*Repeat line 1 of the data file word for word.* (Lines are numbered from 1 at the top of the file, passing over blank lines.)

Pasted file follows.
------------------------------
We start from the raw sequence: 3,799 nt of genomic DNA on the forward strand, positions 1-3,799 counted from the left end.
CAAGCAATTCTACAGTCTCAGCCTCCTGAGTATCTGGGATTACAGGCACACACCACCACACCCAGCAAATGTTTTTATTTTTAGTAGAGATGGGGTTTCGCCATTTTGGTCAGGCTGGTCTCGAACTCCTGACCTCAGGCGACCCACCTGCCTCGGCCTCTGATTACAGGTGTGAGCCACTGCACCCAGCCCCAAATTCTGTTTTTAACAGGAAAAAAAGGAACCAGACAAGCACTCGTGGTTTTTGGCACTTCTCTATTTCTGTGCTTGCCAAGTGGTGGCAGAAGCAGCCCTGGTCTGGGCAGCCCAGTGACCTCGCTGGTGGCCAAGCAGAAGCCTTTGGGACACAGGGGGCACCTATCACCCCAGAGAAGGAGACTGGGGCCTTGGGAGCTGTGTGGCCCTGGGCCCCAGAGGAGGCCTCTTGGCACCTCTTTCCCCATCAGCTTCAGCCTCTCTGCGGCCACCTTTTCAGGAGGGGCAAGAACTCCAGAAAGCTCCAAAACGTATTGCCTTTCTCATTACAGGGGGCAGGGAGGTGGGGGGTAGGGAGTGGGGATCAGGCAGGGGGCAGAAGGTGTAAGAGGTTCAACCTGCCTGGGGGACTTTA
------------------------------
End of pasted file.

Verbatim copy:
We start from the raw sequence: 3,799 nt of genomic DNA on the forward strand, positions 1-3,799 counted from the left end.